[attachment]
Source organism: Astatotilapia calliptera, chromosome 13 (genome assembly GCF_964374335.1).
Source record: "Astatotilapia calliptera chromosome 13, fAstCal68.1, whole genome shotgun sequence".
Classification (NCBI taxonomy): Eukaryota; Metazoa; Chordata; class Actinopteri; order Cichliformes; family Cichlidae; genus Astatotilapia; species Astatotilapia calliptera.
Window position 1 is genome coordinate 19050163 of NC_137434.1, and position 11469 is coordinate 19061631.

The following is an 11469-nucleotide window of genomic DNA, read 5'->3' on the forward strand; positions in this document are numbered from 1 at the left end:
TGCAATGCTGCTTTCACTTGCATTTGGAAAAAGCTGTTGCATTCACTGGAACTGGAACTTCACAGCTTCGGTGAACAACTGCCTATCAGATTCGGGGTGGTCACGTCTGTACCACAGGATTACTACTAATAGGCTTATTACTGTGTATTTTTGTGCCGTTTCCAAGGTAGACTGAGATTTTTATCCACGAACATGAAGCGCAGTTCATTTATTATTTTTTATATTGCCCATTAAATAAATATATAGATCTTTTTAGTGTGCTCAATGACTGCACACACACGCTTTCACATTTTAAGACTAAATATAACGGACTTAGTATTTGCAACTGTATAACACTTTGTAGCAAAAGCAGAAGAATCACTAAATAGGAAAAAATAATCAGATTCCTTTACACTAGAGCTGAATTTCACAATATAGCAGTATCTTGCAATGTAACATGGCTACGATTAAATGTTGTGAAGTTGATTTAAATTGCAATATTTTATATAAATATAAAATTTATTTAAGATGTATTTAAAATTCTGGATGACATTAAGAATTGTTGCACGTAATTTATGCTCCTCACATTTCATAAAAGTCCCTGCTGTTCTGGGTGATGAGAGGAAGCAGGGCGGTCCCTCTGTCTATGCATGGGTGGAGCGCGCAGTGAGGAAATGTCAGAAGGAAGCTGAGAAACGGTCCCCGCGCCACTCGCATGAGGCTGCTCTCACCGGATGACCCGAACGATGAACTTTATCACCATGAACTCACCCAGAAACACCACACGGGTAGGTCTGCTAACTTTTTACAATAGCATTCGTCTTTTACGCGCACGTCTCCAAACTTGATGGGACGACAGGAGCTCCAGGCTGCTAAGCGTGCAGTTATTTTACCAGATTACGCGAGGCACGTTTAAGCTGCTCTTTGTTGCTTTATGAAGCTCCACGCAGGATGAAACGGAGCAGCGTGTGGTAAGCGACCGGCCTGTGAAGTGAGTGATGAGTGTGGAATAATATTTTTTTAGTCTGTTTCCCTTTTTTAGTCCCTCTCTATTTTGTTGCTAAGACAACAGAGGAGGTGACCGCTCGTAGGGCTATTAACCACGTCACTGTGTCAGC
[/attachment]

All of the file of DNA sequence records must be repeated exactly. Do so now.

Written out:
Source organism: Astatotilapia calliptera, chromosome 13 (genome assembly GCF_964374335.1).
Source record: "Astatotilapia calliptera chromosome 13, fAstCal68.1, whole genome shotgun sequence".
Classification (NCBI taxonomy): Eukaryota; Metazoa; Chordata; class Actinopteri; order Cichliformes; family Cichlidae; genus Astatotilapia; species Astatotilapia calliptera.
Window position 1 is genome coordinate 19050163 of NC_137434.1, and position 11469 is coordinate 19061631.

The following is an 11469-nucleotide window of genomic DNA, read 5'->3' on the forward strand; positions in this document are numbered from 1 at the left end:
TGCAATGCTGCTTTCACTTGCATTTGGAAAAAGCTGTTGCATTCACTGGAACTGGAACTTCACAGCTTCGGTGAACAACTGCCTATCAGATTCGGGGTGGTCACGTCTGTACCACAGGATTACTACTAATAGGCTTATTACTGTGTATTTTTGTGCCGTTTCCAAGGTAGACTGAGATTTTTATCCACGAACATGAAGCGCAGTTCATTTATTATTTTTTATATTGCCCATTAAATAAATATATAGATCTTTTTAGTGTGCTCAATGACTGCACACACACGCTTTCACATTTTAAGACTAAATATAACGGACTTAGTATTTGCAACTGTATAACACTTTGTAGCAAAAGCAGAAGAATCACTAAATAGGAAAAAATAATCAGATTCCTTTACACTAGAGCTGAATTTCACAATATAGCAGTATCTTGCAATGTAACATGGCTACGATTAAATGTTGTGAAGTTGATTTAAATTGCAATATTTTATATAAATATAAAATTTATTTAAGATGTATTTAAAATTCTGGATGACATTAAGAATTGTTGCACGTAATTTATGCTCCTCACATTTCATAAAAGTCCCTGCTGTTCTGGGTGATGAGAGGAAGCAGGGCGGTCCCTCTGTCTATGCATGGGTGGAGCGCGCAGTGAGGAAATGTCAGAAGGAAGCTGAGAAACGGTCCCCGCGCCACTCGCATGAGGCTGCTCTCACCGGATGACCCGAACGATGAACTTTATCACCATGAACTCACCCAGAAACACCACACGGGTAGGTCTGCTAACTTTTTACAATAGCATTCGTCTTTTACGCGCACGTCTCCAAACTTGATGGGACGACAGGAGCTCCAGGCTGCTAAGCGTGCAGTTATTTTACCAGATTACGCGAGGCACGTTTAAGCTGCTCTTTGTTGCTTTATGAAGCTCCACGCAGGATGAAACGGAGCAGCGTGTGGTAAGCGACCGGCCTGTGAAGTGAGTGATGAGTGTGGAATAATATTTTTTTAGTCTGTTTCCCTTTTTTAGTCCCTCTCTATTTTGTTGCTAAGACAACAGAGGAGGTGACCGCTCGTAGGGCTATTAACCACGTCACTGTGTCAGC